Trade deficit with EU comes down: Cut in German rates raises hopes of boost in demand for British exports

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BRITAIN recorded its smallest trade deficit with other countries in the European Union for five months in January, the Central Statistical Office said yesterday.

At the same time an unexpected cut in German interest rates raised hopes of a boost to demand for British exports in Europe.

Imports from the EU outstripped exports by pounds 128m in January, the best figure since August's pounds 316m surplus, although the CSO warned that faulty seasonal adjustment could have flattered the figures.

Including previously published non-EU trade figures, this gave a pounds 916m whole-world deficit in January, down from pounds 1.6bn in December.

Exports are falling by less than 0.5 per cent a month on trend, while imports are rising by the same amount. Export prices continue to rise while import prices have flattened in recent months.

Considerable doubts still hang over the accuracy of the EU trade figures, which since the beginning of last year have been based on VAT returns rather than customs declarations. The CSO and Customs and Excise have launched an investigation.

The Bundesbank council decided to cut its key discount and Lombard interest rates - the floor and ceiling respectively for market rates - by a quarter point.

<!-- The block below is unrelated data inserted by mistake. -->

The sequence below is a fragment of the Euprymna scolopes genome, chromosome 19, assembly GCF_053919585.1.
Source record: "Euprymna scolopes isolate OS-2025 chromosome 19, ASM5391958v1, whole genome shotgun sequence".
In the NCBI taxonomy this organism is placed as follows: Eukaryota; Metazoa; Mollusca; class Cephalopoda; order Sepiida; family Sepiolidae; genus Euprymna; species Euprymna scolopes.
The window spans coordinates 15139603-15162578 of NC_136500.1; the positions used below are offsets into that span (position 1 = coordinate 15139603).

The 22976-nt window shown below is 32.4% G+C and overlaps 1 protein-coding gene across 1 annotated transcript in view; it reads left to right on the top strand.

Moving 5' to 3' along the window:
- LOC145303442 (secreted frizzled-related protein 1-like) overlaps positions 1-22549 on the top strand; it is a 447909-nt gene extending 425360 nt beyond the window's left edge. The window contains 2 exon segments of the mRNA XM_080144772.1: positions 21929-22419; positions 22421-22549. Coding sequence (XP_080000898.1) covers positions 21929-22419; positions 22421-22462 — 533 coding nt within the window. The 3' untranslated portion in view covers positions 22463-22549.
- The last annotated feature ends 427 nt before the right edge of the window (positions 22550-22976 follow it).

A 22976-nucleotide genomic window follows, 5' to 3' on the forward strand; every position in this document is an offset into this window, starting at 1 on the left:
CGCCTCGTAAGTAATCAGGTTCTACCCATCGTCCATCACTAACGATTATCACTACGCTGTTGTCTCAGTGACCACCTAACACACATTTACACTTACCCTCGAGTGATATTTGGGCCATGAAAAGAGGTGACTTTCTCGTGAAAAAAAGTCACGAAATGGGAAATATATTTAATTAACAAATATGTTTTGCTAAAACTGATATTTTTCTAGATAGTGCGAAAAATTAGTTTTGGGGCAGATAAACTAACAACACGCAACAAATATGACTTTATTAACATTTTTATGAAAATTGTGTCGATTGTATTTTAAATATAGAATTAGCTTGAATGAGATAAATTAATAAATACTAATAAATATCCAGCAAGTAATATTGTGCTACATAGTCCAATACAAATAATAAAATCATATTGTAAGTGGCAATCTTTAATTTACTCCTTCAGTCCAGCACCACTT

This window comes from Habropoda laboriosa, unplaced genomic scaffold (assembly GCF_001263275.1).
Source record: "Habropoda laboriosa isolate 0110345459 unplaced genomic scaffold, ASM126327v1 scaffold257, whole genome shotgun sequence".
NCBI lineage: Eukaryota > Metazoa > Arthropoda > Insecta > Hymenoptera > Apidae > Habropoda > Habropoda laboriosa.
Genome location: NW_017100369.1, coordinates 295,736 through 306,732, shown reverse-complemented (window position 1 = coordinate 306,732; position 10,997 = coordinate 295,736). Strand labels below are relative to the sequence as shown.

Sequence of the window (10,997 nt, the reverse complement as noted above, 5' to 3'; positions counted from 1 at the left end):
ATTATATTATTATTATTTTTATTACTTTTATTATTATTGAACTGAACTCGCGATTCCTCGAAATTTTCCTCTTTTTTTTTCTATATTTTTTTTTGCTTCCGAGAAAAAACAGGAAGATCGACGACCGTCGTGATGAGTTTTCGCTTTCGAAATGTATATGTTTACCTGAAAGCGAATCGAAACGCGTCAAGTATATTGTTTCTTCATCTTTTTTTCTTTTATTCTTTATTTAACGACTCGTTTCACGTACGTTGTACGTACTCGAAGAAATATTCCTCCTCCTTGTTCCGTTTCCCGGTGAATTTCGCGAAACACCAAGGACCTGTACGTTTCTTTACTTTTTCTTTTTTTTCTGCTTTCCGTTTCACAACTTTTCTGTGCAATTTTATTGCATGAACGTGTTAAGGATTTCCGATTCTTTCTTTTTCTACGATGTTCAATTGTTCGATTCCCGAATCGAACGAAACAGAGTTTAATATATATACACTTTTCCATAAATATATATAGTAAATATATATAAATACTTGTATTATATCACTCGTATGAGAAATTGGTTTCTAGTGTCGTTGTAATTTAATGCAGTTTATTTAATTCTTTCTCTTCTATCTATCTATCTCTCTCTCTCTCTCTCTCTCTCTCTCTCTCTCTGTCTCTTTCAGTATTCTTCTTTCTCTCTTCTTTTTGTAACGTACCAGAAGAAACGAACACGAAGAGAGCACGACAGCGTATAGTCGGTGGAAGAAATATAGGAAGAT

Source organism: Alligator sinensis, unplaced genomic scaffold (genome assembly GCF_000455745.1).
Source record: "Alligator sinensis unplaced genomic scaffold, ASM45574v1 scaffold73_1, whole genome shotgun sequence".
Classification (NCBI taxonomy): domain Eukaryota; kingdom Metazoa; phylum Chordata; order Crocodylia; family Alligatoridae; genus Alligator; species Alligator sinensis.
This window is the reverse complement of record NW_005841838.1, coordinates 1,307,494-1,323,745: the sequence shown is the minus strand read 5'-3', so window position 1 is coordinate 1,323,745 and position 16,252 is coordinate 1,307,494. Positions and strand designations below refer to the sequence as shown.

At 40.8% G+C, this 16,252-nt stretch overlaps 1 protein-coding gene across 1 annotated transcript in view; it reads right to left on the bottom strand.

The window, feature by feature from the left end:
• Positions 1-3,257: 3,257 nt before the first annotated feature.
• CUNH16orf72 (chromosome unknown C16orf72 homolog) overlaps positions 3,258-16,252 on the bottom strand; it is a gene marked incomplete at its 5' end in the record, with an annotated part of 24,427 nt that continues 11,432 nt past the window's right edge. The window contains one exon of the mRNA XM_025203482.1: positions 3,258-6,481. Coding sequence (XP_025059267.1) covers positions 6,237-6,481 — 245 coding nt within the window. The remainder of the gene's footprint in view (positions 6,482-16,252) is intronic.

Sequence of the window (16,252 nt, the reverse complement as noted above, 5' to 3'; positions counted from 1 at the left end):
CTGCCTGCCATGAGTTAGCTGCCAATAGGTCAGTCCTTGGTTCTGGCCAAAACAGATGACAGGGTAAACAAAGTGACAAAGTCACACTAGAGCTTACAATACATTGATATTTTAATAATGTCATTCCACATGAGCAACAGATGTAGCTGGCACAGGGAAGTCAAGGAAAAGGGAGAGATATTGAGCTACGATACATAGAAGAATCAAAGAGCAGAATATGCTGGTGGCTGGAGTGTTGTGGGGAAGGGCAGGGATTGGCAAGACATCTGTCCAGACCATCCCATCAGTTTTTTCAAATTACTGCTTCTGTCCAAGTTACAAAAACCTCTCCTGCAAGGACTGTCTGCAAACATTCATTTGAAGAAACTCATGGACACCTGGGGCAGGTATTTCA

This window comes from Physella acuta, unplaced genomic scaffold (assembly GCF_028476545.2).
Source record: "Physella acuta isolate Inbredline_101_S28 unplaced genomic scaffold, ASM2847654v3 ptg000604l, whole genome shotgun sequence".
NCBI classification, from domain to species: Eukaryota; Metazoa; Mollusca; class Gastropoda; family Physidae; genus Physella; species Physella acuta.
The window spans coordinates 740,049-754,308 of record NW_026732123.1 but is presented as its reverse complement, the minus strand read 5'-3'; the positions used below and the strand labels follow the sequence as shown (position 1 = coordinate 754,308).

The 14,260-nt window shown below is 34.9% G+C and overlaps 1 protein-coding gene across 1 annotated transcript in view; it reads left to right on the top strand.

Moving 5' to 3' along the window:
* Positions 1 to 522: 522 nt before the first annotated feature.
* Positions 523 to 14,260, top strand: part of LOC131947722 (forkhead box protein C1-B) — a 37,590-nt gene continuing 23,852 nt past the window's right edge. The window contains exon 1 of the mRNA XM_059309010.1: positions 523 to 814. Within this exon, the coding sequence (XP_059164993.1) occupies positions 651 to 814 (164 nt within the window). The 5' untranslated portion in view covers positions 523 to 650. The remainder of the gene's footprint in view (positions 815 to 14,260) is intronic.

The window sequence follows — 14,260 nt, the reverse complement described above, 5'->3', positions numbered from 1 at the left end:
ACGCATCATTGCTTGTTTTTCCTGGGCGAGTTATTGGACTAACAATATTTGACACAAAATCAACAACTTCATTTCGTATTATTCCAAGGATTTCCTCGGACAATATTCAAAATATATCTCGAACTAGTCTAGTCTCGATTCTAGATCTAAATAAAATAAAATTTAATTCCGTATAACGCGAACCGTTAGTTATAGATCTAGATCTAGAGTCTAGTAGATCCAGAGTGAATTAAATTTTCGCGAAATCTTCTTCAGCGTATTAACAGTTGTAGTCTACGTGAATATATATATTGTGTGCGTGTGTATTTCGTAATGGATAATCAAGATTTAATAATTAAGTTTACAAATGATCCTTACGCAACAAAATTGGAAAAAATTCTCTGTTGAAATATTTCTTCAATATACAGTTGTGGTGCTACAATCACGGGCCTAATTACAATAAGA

This triggered cuts in Austria, Switzerland, Denmark, Belgium and the Netherlands. The pound and dollar both rose against the mark on the move but then fell back.

Economists were not surprised to see the Lombard rate fall, but the cut in the discount rate to 5 per cent came two weeks earlier than expected, the last reduction having taken place in mid-February.

The German bond market initially reacted unfavourably amid concern that the Bundesbank had damaged its anti-inflationary credibility.

But most analysts saw the move as clearing the way for continued small but steady reductions in the 'repo' rate most closely linked to market rates. That fell on Wednesday from 5.73 to 5.7 per cent.

The Bundesbank said the move reflected the prospect of inflation falling below 3 per cent during the second half of the year from March's 3.2 per cent. Growth in the key M3 broad money supply measure was also expected to slow.

Gerard Lyons, economist at DKB International, predicted that the discount rate would fall to 4 per cent by the end of the year.

'The move shows that there is scope for short-term interest rates in Europe to decouple from rising rates in America, although there may be less scope for divergence in long-term rates,' he said.

The German move was not expected to influence British interest rates.

Hamish McRae, page 31